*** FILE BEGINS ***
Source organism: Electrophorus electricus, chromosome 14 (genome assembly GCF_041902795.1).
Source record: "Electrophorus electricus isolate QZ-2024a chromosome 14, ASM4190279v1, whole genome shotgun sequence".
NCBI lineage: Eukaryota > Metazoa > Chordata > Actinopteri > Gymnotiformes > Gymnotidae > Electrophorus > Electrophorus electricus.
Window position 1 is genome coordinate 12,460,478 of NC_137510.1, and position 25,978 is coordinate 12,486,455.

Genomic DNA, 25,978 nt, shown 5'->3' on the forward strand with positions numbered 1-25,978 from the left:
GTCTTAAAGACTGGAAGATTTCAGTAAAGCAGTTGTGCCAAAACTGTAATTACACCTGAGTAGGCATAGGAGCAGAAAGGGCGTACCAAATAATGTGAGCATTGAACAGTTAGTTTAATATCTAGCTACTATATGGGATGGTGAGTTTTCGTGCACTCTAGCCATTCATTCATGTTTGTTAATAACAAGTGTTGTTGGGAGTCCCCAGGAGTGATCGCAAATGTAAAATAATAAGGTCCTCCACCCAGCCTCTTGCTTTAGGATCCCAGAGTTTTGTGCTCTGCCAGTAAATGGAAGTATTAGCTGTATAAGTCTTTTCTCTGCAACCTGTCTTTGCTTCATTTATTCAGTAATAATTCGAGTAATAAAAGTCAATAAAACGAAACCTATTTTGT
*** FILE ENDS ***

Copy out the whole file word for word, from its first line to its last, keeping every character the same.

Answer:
Source organism: Electrophorus electricus, chromosome 14 (genome assembly GCF_041902795.1).
Source record: "Electrophorus electricus isolate QZ-2024a chromosome 14, ASM4190279v1, whole genome shotgun sequence".
NCBI lineage: Eukaryota > Metazoa > Chordata > Actinopteri > Gymnotiformes > Gymnotidae > Electrophorus > Electrophorus electricus.
Window position 1 is genome coordinate 12,460,478 of NC_137510.1, and position 25,978 is coordinate 12,486,455.

Genomic DNA, 25,978 nt, shown 5'->3' on the forward strand with positions numbered 1-25,978 from the left:
GTCTTAAAGACTGGAAGATTTCAGTAAAGCAGTTGTGCCAAAACTGTAATTACACCTGAGTAGGCATAGGAGCAGAAAGGGCGTACCAAATAATGTGAGCATTGAACAGTTAGTTTAATATCTAGCTACTATATGGGATGGTGAGTTTTCGTGCACTCTAGCCATTCATTCATGTTTGTTAATAACAAGTGTTGTTGGGAGTCCCCAGGAGTGATCGCAAATGTAAAATAATAAGGTCCTCCACCCAGCCTCTTGCTTTAGGATCCCAGAGTTTTGTGCTCTGCCAGTAAATGGAAGTATTAGCTGTATAAGTCTTTTCTCTGCAACCTGTCTTTGCTTCATTTATTCAGTAATAATTCGAGTAATAAAAGTCAATAAAACGAAACCTATTTTGT